Search engine robots are my audience. As a budding blogger I have become obsessed with how to build a readership, and am learning the tricks of how to appeal to search engine robot crawlers. If you write a good article that the robots don’t “see,” it’s the equivalent of typing up a manuscript and carefully filing in a desk drawer.
Blog writing today demands a mixture of content that someone might want to read, and setting up the mechanics to appeal to search engine robots. If the robot crawlers don’t like your article, it won’t come up in searches, and it won’t be found. It will sit in the desk drawer. One current strategy: You should load up your essay with “search terms,” putting them in headers and in bold. Your title has to be straightforward and descriptive, rather than mysterious, to get the “take home news” up front. You should advertise your writing on social media to get tweets and likes, and leave comments on other sites and associate with the top bloggers, to generate ping backs and links.
And this extremely irritating advice: Write articles about a focused topic. If you don’t, your site will not appeal to search engine robots, which are looking for evidence of related material. How do the robots know? Words and titles shared among your articles. Even doing all this, it takes months to attract traffic.
Here’s a question for you: Would your favorite writer have structured their sentences to include keywords, added lots of bold headers, socialized to sell, avoided mysterious titles, or given a crap about what robots think? Would your favorite writer focus on a single topic or foolishly write from the heart about their sincere and varied interests? This sort of writer might have trouble being found on the Internet, and certainly not on day one.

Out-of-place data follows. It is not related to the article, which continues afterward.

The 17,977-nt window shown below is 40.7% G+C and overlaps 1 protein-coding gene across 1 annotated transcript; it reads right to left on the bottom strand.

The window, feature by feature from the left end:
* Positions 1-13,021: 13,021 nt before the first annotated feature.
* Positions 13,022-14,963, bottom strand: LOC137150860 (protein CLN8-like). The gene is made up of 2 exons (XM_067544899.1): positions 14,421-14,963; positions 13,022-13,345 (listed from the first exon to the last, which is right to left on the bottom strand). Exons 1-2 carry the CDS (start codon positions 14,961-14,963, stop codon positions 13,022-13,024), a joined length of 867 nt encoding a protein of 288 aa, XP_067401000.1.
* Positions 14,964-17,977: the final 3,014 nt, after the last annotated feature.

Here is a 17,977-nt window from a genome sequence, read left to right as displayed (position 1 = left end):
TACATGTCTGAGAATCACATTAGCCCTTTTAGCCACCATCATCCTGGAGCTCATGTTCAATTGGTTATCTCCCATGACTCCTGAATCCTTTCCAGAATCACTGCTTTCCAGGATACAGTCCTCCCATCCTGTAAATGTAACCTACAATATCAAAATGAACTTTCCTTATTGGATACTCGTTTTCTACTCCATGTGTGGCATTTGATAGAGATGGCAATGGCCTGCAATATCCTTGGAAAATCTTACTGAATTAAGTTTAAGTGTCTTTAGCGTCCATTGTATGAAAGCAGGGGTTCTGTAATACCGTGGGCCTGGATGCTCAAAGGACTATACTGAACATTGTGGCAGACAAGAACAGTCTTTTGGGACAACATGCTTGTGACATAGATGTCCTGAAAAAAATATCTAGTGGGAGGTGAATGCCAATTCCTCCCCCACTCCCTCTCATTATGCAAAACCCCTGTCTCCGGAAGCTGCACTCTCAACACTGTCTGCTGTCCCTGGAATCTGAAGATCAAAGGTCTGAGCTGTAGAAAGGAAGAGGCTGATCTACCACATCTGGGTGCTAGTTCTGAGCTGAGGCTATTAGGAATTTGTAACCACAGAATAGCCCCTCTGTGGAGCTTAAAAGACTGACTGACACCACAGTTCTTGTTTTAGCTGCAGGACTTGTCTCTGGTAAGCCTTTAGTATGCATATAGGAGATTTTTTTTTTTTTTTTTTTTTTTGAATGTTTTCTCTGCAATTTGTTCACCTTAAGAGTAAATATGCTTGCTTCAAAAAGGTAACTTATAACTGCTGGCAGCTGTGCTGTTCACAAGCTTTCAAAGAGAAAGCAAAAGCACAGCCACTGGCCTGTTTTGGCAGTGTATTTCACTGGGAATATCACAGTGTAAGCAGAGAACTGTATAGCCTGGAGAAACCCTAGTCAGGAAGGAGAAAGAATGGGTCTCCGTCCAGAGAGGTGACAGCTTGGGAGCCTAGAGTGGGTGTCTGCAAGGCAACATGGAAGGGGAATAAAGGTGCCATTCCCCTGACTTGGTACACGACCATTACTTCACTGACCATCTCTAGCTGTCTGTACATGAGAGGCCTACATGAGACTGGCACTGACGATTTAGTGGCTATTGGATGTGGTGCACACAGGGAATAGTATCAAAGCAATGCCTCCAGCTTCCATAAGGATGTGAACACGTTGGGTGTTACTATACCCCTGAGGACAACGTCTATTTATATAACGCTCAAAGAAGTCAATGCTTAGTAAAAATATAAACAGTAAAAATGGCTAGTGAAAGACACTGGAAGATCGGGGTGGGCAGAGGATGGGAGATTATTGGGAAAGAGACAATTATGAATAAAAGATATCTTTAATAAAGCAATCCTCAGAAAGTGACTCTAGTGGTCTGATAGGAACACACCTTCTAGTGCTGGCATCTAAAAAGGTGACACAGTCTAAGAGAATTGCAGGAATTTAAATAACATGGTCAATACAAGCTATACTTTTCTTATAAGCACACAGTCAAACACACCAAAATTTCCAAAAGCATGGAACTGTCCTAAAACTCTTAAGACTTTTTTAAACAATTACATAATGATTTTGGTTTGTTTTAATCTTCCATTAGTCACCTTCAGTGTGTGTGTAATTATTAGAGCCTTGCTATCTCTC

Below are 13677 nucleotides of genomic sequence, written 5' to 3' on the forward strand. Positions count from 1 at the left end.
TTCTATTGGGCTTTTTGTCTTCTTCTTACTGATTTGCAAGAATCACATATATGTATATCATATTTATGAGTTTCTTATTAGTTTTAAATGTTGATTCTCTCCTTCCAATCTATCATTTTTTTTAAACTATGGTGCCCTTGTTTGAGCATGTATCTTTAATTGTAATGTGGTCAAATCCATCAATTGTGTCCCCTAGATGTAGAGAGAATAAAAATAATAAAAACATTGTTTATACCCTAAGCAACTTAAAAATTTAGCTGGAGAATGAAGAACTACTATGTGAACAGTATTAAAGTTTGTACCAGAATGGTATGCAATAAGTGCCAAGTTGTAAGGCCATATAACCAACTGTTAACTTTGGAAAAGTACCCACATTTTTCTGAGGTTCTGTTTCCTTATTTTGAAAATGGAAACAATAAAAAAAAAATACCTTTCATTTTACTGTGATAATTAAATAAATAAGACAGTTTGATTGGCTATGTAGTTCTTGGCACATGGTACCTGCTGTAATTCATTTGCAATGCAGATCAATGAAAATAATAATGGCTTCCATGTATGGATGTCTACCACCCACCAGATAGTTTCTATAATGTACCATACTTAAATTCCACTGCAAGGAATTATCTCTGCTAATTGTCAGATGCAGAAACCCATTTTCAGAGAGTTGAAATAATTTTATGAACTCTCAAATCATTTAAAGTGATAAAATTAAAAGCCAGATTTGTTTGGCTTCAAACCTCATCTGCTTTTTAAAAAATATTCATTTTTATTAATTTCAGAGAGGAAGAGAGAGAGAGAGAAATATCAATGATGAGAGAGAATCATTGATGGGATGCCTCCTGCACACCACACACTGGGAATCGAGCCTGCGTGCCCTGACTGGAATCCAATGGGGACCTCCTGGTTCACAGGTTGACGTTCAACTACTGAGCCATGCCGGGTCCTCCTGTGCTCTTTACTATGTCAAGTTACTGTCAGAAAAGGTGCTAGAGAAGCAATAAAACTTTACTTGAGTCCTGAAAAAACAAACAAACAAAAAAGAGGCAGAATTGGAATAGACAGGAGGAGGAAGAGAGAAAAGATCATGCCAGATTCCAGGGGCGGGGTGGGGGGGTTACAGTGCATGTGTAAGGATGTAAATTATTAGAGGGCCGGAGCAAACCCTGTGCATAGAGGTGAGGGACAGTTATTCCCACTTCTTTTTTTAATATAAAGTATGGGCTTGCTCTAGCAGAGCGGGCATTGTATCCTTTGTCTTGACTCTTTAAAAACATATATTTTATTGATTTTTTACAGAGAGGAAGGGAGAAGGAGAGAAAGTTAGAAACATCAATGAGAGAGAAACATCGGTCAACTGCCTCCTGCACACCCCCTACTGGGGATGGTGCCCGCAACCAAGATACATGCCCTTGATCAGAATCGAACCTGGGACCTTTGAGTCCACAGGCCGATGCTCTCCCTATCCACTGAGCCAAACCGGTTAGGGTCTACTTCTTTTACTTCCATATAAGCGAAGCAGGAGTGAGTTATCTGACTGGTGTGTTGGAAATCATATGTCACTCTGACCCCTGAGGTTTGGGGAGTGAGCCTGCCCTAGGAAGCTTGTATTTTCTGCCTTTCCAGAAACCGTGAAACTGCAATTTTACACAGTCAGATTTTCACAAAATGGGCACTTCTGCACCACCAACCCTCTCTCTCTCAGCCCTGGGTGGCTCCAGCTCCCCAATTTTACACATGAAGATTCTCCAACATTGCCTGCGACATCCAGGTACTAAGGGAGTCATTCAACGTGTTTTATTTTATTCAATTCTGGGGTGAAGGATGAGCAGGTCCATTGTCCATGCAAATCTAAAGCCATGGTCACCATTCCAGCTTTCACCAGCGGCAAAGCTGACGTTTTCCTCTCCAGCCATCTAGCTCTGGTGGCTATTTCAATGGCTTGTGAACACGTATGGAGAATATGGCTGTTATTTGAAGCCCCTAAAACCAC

Blog experts already tell us, “Content is King”
The word on the street about Search Engine Optimization is that content matters. It does, and increasingly so. My theory: Search engines are evolving and will get smart. Real smart. The robots are converging on the human mind’s capacity to distinguish quality. Why? The business of search engines companies is to serve up relevant searches to readers. Computers are increasingly powerful and software more intelligent. Rather than humans optimizing writing for search engines, search engines will be optimized to discover writing that appeals to the human heart.
Already the search engine robots watch humans
Humans visiting and linking to sites help search engine robots decide whether material might be good. The robots look for older, established sites, and supposedly check how far into the future a domain is registered to evaluate commitment. But the robots don’t fall for the old trick of loading up an article with a list of words. They don’t fall for a site that just copies text from other sites. They still fall for some tricks, but the search robots are getting smarter.
Smarter search robots will usher in a new era in human writing on the Internet. Writers will be found who simply write well about topics that matter to them. Writing from the heart and the brain will be enough. Search engines will become like human editors, able to spot talent and even cultivate it. Robots will become the thoughtful servants of humanity, rather than the mindless masters of the digital realm. And those who write from the heart will be found by readers. On the first day.
So those of us who are playing the game of SEO had better be careful. Warning, warning: If you write for the current crop of search engine robots, you may have fewer human readers tomorrow.
Note to robots: Nothing personal and I for one admire and embrace our current robot masters.